Meanwhile, another factor was eating away at the foundations of a Cold Warbased French defense posture. In 199091, President George Bush had shaped an international coalition to oust Iraqi forces from their occupation of Kuwait. When France decided to join that coalition, it had two fundamental problems. First, when France joined the air war against Iraqi targets, French aircraft could not initially fly at the same time as U.S. and British aircraft because of incompatible friendorfoe identification systems that could have led to fratricide among allied forces. Second, France had great difficultly mobilizing ground forces capable of operating in the coalition. As Chirac subsequently observed in a February 1996 interview with the France2 Television Network, France's military was "heavy and excessive, and does not allow us to fulfill our missions.... You saw it during the Gulf War: we had trouble deploying 10,000 men." In addition, participation in the Gulf coalition convinced French officials that France's ability to conduct independent foreign and defense policies in the future would require possession of its own overhead intelligence capabilities. These Gulf War experiences made a profound impression not only on France's professional military leadership, but also on the strategic thinking of Jacques Chirac.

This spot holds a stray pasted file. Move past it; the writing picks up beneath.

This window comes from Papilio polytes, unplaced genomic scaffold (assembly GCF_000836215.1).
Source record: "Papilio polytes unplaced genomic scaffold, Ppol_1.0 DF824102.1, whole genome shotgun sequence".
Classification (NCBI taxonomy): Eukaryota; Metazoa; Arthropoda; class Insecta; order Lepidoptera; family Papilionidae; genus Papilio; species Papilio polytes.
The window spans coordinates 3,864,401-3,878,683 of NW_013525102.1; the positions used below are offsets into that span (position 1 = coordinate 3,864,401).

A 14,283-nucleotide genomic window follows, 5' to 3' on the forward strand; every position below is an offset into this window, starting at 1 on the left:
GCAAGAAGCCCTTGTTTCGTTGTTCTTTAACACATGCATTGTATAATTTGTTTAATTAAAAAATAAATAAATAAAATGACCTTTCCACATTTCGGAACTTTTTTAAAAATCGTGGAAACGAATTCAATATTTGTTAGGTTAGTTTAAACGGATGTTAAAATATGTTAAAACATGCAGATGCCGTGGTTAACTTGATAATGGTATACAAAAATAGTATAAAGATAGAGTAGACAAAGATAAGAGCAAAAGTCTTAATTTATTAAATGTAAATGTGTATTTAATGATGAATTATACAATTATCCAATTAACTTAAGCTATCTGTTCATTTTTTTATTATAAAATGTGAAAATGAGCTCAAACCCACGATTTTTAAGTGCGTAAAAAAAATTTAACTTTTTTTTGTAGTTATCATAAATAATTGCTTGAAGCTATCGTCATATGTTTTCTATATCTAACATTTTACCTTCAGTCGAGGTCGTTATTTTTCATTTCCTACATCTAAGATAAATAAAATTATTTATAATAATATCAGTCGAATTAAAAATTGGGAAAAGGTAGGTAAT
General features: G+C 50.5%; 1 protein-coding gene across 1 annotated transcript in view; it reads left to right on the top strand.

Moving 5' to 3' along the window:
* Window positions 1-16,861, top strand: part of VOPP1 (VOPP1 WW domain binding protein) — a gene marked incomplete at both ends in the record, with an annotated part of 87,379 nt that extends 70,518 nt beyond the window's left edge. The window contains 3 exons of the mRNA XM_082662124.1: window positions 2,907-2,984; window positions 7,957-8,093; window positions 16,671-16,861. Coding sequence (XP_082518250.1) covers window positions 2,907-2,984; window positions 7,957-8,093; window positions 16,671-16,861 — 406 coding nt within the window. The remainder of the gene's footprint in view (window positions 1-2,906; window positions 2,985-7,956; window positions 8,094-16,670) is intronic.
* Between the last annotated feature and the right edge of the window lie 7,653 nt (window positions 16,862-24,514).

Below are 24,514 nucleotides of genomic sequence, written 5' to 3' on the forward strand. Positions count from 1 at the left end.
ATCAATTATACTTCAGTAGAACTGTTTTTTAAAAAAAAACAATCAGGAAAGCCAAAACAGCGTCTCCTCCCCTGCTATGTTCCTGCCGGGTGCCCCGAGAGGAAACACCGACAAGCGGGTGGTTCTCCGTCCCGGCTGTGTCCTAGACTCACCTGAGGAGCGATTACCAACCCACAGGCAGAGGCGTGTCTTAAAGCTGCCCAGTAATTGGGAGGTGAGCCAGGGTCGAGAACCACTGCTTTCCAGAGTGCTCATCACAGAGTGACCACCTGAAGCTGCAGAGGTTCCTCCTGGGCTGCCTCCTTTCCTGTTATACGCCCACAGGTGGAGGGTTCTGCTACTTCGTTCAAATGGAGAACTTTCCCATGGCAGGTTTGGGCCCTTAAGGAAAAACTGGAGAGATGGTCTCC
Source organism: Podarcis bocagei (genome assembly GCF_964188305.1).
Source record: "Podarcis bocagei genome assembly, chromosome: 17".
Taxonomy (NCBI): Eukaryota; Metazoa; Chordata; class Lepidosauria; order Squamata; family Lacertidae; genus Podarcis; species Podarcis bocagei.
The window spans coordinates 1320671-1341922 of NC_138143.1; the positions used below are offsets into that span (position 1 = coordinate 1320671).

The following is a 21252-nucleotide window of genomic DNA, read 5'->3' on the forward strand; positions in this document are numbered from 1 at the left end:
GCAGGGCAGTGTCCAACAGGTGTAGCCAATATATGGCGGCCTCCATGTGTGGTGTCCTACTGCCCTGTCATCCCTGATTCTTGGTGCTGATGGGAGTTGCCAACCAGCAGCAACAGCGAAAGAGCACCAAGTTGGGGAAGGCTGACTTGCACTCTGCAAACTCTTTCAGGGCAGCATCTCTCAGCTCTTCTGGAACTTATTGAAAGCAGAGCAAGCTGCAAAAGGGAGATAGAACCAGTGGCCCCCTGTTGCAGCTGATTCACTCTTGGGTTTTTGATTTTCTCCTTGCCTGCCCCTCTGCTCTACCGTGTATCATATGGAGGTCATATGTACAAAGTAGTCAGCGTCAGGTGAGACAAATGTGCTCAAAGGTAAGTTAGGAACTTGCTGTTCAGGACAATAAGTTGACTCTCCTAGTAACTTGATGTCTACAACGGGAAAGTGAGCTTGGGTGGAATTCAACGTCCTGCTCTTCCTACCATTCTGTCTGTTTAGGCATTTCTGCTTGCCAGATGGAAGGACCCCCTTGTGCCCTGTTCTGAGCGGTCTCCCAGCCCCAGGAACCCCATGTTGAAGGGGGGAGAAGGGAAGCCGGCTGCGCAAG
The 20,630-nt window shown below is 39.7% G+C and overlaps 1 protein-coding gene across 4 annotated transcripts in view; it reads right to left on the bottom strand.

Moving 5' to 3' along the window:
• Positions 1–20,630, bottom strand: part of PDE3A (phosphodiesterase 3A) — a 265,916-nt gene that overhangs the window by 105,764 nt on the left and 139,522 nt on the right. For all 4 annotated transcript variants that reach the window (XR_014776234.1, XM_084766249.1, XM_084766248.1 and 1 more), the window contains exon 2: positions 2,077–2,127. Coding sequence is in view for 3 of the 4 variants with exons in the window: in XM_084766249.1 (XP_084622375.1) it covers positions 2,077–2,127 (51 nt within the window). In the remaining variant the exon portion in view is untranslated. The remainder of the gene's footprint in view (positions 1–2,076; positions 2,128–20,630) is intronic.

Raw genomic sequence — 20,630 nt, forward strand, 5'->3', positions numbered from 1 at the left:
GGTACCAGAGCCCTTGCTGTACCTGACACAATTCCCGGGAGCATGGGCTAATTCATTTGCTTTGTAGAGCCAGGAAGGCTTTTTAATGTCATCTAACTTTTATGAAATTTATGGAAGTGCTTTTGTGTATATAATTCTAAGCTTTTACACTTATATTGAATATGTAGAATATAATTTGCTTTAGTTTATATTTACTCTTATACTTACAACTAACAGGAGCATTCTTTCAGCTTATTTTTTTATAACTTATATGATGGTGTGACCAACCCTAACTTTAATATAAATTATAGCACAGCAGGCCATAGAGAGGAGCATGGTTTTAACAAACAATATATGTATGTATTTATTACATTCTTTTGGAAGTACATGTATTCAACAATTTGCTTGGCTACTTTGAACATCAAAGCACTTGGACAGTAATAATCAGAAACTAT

The Chirac Reforms

Soon after assuming the presidency, Chirac made some fundamental decisions about French defense which included elements of both continuity and change. Chirac would maintain France's independent nuclear capabilities, a key pillar of Gaullist defense policy. Further, France would continue to pursue the goal of developing a European security and defense identity, which had been a central focus of Mitterrand's defense and European policies, enshrined in the EU's Treaty of Maastricht.